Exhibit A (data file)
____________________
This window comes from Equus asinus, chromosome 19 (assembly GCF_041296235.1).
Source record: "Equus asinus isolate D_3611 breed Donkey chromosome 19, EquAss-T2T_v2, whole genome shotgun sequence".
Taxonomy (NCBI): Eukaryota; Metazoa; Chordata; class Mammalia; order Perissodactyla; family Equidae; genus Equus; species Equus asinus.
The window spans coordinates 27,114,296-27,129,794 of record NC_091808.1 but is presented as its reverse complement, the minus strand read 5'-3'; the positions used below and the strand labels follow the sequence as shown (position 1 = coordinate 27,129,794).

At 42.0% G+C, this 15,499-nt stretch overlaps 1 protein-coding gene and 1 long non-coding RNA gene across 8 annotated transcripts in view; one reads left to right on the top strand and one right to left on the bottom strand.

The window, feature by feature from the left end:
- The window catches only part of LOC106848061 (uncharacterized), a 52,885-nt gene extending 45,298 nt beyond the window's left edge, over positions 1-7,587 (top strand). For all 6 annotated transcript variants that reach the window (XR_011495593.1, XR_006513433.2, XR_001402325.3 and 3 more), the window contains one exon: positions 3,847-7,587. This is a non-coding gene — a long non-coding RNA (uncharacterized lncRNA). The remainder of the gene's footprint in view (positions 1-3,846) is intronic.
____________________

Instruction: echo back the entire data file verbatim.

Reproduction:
This window comes from Equus asinus, chromosome 19 (assembly GCF_041296235.1).
Source record: "Equus asinus isolate D_3611 breed Donkey chromosome 19, EquAss-T2T_v2, whole genome shotgun sequence".
Taxonomy (NCBI): Eukaryota; Metazoa; Chordata; class Mammalia; order Perissodactyla; family Equidae; genus Equus; species Equus asinus.
The window spans coordinates 27,114,296-27,129,794 of record NC_091808.1 but is presented as its reverse complement, the minus strand read 5'-3'; the positions used below and the strand labels follow the sequence as shown (position 1 = coordinate 27,129,794).

At 42.0% G+C, this 15,499-nt stretch overlaps 1 protein-coding gene and 1 long non-coding RNA gene across 8 annotated transcripts in view; one reads left to right on the top strand and one right to left on the bottom strand.

The window, feature by feature from the left end:
- The window catches only part of LOC106848061 (uncharacterized), a 52,885-nt gene extending 45,298 nt beyond the window's left edge, over positions 1-7,587 (top strand). For all 6 annotated transcript variants that reach the window (XR_011495593.1, XR_006513433.2, XR_001402325.3 and 3 more), the window contains one exon: positions 3,847-7,587. This is a non-coding gene — a long non-coding RNA (uncharacterized lncRNA). The remainder of the gene's footprint in view (positions 1-3,846) is intronic.